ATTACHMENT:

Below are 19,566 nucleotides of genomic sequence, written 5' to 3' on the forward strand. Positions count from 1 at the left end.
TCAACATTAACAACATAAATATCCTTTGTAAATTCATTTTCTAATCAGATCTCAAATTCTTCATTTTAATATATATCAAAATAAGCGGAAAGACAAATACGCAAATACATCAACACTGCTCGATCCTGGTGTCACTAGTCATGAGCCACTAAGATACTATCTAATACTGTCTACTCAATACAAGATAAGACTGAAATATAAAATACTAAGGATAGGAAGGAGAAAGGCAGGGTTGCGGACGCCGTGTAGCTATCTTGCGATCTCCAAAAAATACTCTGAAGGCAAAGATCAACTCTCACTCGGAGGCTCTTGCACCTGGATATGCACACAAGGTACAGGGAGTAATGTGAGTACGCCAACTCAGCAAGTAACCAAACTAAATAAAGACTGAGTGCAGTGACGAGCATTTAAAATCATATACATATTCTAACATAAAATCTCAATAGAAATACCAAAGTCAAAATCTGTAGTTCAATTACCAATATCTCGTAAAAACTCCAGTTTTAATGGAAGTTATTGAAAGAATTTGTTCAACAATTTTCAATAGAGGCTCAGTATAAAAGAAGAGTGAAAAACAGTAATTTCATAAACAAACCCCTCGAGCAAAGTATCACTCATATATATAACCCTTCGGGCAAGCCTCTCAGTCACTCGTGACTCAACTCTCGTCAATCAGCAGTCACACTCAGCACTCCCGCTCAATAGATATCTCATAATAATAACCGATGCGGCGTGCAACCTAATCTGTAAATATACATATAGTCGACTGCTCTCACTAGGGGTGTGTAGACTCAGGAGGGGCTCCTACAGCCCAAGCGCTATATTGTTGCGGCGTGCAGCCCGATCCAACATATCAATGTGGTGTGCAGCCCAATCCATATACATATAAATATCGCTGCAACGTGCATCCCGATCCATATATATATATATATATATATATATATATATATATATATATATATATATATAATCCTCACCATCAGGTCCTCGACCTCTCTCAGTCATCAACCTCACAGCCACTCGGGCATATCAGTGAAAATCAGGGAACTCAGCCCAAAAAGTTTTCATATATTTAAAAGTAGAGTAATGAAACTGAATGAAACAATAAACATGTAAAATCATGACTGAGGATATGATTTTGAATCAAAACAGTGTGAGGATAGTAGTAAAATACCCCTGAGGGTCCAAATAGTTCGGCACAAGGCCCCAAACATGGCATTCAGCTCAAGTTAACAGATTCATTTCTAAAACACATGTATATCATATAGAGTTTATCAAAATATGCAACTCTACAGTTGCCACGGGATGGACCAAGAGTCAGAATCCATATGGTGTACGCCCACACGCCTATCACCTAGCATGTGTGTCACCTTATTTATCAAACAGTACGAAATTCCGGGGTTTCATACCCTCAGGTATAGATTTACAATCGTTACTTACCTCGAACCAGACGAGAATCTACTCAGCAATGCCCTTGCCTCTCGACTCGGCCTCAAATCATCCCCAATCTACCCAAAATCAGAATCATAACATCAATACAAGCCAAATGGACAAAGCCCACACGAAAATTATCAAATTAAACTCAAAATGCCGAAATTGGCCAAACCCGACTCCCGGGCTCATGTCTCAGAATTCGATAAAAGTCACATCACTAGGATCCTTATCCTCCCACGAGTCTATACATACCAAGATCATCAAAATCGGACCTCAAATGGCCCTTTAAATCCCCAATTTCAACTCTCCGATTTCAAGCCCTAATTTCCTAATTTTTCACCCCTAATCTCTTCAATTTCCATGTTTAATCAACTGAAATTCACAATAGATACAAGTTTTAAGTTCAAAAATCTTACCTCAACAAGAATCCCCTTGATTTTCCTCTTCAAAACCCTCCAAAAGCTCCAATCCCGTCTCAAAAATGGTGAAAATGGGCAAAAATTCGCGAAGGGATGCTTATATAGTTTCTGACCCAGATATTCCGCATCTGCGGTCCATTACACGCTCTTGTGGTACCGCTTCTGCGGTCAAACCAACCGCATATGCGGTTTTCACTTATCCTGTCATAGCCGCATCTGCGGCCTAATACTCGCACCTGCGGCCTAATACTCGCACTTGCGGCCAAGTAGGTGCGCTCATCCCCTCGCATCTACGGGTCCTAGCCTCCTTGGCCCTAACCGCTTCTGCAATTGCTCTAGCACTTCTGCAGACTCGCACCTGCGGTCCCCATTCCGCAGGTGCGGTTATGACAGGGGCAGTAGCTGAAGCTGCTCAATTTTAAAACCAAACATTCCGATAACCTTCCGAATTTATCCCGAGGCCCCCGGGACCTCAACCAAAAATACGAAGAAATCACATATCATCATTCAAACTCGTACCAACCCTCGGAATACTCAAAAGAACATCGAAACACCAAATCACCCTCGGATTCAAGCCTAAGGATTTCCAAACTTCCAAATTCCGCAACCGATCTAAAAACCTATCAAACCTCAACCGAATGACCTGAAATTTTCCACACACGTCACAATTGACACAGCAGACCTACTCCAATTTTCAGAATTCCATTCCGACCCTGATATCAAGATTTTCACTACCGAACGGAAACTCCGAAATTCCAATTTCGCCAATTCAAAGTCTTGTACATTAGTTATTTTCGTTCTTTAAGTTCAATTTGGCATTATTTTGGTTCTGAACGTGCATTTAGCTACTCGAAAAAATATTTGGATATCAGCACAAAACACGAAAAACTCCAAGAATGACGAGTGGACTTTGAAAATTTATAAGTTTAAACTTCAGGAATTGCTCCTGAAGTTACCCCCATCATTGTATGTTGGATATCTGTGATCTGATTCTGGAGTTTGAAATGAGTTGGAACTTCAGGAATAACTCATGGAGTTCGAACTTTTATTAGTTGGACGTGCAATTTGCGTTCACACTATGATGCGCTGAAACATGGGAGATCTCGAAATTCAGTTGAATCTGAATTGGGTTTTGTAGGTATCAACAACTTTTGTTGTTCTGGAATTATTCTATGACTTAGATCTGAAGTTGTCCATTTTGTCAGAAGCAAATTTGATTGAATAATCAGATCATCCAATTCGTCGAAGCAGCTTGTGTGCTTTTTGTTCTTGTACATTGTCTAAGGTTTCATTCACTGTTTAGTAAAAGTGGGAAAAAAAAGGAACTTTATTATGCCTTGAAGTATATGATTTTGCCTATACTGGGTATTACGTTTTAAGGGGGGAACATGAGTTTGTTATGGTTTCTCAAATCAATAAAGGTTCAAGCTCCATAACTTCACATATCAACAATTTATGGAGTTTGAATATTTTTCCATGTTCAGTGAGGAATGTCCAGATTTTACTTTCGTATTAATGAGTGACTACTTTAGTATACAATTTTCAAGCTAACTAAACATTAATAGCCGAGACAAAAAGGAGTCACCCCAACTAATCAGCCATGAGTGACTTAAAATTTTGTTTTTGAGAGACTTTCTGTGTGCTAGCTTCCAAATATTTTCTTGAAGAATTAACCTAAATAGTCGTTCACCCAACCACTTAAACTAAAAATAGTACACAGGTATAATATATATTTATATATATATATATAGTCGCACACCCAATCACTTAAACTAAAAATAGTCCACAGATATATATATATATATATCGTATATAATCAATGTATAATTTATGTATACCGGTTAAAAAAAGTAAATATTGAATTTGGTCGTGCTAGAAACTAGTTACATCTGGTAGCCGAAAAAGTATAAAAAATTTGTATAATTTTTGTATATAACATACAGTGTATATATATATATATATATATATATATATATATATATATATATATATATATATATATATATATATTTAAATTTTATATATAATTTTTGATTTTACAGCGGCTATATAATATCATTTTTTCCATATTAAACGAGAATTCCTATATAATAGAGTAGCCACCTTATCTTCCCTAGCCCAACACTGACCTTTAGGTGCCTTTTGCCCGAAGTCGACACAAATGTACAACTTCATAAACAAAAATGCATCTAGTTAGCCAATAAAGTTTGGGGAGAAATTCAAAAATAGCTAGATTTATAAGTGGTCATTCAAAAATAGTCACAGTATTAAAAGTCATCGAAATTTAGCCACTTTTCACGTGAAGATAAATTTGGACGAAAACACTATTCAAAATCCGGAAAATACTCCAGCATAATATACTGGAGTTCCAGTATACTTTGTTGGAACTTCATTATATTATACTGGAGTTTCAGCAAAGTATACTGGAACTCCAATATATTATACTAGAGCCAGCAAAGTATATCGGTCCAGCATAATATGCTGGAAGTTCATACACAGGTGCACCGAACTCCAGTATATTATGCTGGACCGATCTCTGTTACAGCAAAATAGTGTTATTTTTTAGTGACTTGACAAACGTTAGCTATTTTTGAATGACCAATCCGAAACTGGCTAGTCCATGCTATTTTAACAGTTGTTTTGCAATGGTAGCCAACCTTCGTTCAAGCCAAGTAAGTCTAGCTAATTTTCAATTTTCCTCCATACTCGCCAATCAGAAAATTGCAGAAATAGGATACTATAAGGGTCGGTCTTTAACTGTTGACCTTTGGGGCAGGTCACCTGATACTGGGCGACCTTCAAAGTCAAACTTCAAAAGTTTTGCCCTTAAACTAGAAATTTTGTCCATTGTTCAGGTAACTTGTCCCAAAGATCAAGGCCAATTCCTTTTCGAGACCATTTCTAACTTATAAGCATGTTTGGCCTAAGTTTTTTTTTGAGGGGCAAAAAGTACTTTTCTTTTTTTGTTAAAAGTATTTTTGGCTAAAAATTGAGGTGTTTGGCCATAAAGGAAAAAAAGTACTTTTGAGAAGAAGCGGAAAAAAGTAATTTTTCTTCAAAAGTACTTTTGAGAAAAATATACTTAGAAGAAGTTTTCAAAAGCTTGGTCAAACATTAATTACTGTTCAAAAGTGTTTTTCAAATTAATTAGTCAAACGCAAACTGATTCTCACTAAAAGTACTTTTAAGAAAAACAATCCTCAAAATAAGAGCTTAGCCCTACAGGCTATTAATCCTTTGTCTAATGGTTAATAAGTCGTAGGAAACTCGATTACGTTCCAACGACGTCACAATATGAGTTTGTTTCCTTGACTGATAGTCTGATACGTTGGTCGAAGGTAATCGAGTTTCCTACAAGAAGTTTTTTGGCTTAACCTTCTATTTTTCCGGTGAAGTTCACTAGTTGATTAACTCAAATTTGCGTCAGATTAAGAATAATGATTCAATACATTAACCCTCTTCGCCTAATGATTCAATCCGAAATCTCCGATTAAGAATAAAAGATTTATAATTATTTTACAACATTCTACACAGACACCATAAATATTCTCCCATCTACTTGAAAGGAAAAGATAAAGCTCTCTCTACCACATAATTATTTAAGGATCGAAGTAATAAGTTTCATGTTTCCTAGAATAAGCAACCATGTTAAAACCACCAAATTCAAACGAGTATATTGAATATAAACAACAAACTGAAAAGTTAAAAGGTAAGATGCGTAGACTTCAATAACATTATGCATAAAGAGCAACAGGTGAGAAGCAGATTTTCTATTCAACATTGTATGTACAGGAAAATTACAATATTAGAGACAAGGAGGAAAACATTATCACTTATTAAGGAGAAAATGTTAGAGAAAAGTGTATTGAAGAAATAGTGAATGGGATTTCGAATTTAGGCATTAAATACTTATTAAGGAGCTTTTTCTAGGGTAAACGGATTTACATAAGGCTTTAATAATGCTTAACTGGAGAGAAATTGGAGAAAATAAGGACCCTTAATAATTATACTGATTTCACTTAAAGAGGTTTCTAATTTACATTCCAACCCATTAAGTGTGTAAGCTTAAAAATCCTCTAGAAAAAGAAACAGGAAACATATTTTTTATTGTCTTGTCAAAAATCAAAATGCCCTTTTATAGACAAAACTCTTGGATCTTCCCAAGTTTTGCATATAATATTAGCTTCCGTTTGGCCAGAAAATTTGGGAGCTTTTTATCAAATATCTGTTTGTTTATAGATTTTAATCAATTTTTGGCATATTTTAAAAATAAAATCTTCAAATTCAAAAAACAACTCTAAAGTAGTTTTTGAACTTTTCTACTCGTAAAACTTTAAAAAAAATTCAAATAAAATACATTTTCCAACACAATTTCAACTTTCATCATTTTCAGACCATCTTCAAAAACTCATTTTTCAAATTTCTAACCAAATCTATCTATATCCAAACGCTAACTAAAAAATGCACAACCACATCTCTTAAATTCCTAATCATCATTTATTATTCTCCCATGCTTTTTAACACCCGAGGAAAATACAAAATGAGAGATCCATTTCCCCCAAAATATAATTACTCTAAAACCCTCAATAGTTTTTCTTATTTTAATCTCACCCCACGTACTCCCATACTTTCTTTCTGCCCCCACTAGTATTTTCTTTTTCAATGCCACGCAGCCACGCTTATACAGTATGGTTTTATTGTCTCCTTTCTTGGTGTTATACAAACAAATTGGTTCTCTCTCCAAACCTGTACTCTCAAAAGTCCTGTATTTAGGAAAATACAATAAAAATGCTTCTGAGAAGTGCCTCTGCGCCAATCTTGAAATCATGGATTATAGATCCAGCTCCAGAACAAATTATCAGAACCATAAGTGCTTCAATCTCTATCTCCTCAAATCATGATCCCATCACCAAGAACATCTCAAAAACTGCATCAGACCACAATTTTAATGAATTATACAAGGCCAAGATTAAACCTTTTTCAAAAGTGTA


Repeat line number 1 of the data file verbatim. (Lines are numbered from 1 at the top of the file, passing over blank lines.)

Below are 19,566 nucleotides of genomic sequence, written 5' to 3' on the forward strand. Positions count from 1 at the left end.